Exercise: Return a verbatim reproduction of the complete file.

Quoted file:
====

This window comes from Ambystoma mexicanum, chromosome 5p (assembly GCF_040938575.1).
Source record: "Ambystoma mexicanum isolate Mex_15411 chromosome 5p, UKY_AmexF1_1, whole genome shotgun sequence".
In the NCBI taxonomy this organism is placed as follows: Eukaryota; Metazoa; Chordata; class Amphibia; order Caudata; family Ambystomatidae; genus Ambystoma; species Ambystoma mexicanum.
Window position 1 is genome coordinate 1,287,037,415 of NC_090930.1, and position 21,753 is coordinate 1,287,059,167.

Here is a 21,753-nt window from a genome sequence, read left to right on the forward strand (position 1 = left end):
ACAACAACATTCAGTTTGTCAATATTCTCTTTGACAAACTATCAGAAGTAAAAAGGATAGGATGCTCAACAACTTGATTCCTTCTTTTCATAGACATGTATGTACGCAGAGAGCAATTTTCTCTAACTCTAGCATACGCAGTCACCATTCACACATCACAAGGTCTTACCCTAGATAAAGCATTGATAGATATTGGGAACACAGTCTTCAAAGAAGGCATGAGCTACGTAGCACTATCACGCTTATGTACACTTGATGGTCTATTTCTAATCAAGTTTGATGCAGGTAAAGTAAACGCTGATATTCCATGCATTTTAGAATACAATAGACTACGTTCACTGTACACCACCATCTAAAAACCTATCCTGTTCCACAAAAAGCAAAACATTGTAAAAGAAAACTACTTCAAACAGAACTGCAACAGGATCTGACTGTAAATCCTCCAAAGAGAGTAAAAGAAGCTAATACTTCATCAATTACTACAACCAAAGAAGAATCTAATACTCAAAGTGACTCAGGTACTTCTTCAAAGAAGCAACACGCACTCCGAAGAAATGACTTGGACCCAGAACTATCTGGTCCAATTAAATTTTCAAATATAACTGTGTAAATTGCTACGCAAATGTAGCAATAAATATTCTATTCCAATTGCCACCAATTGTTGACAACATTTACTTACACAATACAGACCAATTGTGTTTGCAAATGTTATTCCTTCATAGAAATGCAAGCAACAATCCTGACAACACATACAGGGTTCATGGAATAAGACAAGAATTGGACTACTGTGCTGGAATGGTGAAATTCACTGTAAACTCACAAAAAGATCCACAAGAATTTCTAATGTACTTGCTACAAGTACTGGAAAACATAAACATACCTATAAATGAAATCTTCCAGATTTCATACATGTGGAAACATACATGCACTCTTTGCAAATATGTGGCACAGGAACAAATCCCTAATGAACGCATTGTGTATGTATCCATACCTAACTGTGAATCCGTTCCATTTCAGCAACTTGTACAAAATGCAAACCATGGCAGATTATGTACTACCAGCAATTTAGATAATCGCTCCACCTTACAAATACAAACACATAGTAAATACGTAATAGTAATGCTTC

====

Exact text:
This window comes from Ambystoma mexicanum, chromosome 5p (assembly GCF_040938575.1).
Source record: "Ambystoma mexicanum isolate Mex_15411 chromosome 5p, UKY_AmexF1_1, whole genome shotgun sequence".
In the NCBI taxonomy this organism is placed as follows: Eukaryota; Metazoa; Chordata; class Amphibia; order Caudata; family Ambystomatidae; genus Ambystoma; species Ambystoma mexicanum.
Window position 1 is genome coordinate 1,287,037,415 of NC_090930.1, and position 21,753 is coordinate 1,287,059,167.

Here is a 21,753-nt window from a genome sequence, read left to right on the forward strand (position 1 = left end):
ACAACAACATTCAGTTTGTCAATATTCTCTTTGACAAACTATCAGAAGTAAAAAGGATAGGATGCTCAACAACTTGATTCCTTCTTTTCATAGACATGTATGTACGCAGAGAGCAATTTTCTCTAACTCTAGCATACGCAGTCACCATTCACACATCACAAGGTCTTACCCTAGATAAAGCATTGATAGATATTGGGAACACAGTCTTCAAAGAAGGCATGAGCTACGTAGCACTATCACGCTTATGTACACTTGATGGTCTATTTCTAATCAAGTTTGATGCAGGTAAAGTAAACGCTGATATTCCATGCATTTTAGAATACAATAGACTACGTTCACTGTACACCACCATCTAAAAACCTATCCTGTTCCACAAAAAGCAAAACATTGTAAAAGAAAACTACTTCAAACAGAACTGCAACAGGATCTGACTGTAAATCCTCCAAAGAGAGTAAAAGAAGCTAATACTTCATCAATTACTACAACCAAAGAAGAATCTAATACTCAAAGTGACTCAGGTACTTCTTCAAAGAAGCAACACGCACTCCGAAGAAATGACTTGGACCCAGAACTATCTGGTCCAATTAAATTTTCAAATATAACTGTGTAAATTGCTACGCAAATGTAGCAATAAATATTCTATTCCAATTGCCACCAATTGTTGACAACATTTACTTACACAATACAGACCAATTGTGTTTGCAAATGTTATTCCTTCATAGAAATGCAAGCAACAATCCTGACAACACATACAGGGTTCATGGAATAAGACAAGAATTGGACTACTGTGCTGGAATGGTGAAATTCACTGTAAACTCACAAAAAGATCCACAAGAATTTCTAATGTACTTGCTACAAGTACTGGAAAACATAAACATACCTATAAATGAAATCTTCCAGATTTCATACATGTGGAAACATACATGCACTCTTTGCAAATATGTGGCACAGGAACAAATCCCTAATGAACGCATTGTGTATGTATCCATACCTAACTGTGAATCCGTTCCATTTCAGCAACTTGTACAAAATGCAAACCATGGCAGATTATGTACTACCAGCAATTTAGATAATCGCTCCACCTTACAAATACAAACACATAGTAAATACGTAATAGTAATGCTTC